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History Jo.

Things started to go wrong for me when I was about 7. I was getting into trouble at school – like walking out of the classroom and not listening. I didn’t know why I was doing it, and most of my teachers thought I was just disruptive. I remember feeling really bad about it but I couldn’t stop myself. Nobody asked about my feelings or tried to talk to me. I changed schools a lot and found it hard to make friends.
My family life wasn’t settled or happy, but I just seemed to make it worse – without meaning to. My mum basically thought that I was the black sheep of the family. So even at home I kept my unhappiness bottled up and didn’t talk.

When I was 9 I decided to move in with my dad, which turned out to be a bad move as he beat me up. I also started at a new school. They were wary of me because of my previous record and soon I was in the same pattern as before. It got to the point that I was blamed for everything that went wrong in the school whether I was there or not. I started to get really depressed and felt really guilty. I even thought about suicide.

In the end I moved back in with my mum, moved schools, and the same thing happened all over again. I started to self harm. And for a short time it was a relief – a way of expressing how I felt. Round this time I ended up in a school for people with behavioural problems and then a live-in clinic for people with mental health problems, where at first they diagnosed me with clinical depression. The truth is, even when I was talking to the psychiatrists I still wasn’t upfront about my feelings. By that point I was just worried about making trouble and getting the blame. Finally I was given a diagnosis of schizophrenia, but they’re still not quite sure.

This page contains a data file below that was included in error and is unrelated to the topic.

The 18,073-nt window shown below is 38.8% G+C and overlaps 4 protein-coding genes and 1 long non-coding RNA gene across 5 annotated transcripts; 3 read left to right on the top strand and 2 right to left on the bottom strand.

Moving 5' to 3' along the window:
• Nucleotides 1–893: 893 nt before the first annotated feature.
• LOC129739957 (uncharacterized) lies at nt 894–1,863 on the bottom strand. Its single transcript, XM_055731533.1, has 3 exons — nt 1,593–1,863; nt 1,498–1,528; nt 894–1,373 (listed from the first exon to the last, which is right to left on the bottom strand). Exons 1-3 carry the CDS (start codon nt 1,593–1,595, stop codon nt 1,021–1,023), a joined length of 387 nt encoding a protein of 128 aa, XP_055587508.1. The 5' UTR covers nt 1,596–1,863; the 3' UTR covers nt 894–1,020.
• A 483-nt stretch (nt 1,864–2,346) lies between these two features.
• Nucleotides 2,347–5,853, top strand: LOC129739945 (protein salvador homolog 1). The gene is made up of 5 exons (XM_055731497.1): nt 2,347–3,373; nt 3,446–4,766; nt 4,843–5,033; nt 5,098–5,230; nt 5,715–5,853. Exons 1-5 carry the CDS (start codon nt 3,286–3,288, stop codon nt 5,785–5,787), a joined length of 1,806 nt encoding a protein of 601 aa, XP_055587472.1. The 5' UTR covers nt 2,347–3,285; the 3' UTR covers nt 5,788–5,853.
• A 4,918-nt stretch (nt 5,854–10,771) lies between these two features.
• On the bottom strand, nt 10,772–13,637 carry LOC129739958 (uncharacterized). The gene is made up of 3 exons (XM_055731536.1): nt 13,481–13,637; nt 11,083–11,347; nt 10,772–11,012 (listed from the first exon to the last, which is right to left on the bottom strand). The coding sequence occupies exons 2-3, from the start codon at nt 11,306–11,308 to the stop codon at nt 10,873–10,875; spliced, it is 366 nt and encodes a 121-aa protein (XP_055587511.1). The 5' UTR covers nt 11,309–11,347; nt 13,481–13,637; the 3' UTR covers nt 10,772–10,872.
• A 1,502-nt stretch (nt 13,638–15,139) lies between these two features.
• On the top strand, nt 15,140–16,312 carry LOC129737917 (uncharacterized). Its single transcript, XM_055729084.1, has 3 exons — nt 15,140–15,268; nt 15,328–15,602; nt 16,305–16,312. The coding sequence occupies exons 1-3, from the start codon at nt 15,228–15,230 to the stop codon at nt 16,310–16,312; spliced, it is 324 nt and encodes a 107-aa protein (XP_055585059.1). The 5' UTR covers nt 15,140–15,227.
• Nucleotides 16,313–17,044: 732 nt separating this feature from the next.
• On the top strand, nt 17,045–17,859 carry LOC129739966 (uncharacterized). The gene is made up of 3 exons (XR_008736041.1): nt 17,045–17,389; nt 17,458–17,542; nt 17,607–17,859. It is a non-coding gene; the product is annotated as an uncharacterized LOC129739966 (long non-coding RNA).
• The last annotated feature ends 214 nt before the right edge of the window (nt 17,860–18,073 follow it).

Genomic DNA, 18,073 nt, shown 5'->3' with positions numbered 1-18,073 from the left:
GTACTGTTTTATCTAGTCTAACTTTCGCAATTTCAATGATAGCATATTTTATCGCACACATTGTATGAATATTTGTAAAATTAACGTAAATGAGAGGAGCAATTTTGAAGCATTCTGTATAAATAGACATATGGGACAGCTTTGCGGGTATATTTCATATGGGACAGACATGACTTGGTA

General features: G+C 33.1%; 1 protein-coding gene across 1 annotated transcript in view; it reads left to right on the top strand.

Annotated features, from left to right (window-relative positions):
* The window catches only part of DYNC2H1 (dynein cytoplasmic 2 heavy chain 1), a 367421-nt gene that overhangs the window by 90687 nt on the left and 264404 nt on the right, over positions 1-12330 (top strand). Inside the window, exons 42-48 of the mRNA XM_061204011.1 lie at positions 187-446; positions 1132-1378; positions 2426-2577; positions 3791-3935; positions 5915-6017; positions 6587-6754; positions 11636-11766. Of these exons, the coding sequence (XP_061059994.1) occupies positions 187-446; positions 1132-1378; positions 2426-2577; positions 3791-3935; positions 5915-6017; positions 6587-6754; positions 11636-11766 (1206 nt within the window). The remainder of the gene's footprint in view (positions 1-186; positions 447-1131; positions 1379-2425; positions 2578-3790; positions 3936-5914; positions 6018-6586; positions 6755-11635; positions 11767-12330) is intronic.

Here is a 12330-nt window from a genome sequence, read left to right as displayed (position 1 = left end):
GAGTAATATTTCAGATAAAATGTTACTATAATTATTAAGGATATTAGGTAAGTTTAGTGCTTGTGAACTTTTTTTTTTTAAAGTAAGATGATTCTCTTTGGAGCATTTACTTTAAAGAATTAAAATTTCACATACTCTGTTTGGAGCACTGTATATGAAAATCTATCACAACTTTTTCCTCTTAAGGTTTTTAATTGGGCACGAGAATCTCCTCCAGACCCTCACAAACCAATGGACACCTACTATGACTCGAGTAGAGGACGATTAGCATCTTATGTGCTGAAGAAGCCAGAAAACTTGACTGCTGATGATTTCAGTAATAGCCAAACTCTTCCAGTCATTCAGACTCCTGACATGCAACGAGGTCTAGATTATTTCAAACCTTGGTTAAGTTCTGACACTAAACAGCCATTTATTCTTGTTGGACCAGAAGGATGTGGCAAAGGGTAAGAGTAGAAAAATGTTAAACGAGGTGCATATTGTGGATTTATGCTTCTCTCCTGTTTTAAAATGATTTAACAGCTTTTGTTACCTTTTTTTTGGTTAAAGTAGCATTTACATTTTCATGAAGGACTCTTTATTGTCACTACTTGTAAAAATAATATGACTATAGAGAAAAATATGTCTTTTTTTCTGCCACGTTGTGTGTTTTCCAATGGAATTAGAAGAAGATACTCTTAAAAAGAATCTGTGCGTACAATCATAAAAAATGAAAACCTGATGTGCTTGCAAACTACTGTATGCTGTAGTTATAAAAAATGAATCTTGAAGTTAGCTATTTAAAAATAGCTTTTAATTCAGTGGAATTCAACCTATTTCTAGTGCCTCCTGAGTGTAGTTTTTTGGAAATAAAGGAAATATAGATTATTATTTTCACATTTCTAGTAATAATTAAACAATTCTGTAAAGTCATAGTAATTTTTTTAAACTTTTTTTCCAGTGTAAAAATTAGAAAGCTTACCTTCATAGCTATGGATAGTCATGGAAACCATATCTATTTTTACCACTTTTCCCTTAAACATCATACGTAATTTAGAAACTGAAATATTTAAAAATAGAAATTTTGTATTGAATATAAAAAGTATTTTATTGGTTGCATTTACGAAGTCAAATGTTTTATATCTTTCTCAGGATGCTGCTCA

Over time, things have got better. Now I do feel I can talk about my feelings more. But I still self harm and there’s a long way to go. I suppose I find it hard to accept help. I want to get better on my own.
When I look back I realise I’ve had a lot of stick from people. If you act different you get labelled and people make you into a scapegoat. I’ve been bullied quite a lot and been called loads of names – ‘nutty’, ‘psycho’. At one school I was told that I needed to be ‘put down’.

I’m really trying to work on my self respect though. I’m doing a GCSE in psychology, and I’m part of this group that tries to get local services to really listen to their clients. I feel like I’m finally getting somewhere. But I still keep my distance from people. I’m still scared of getting hurt – or of hurting people by holding back.


Jo.


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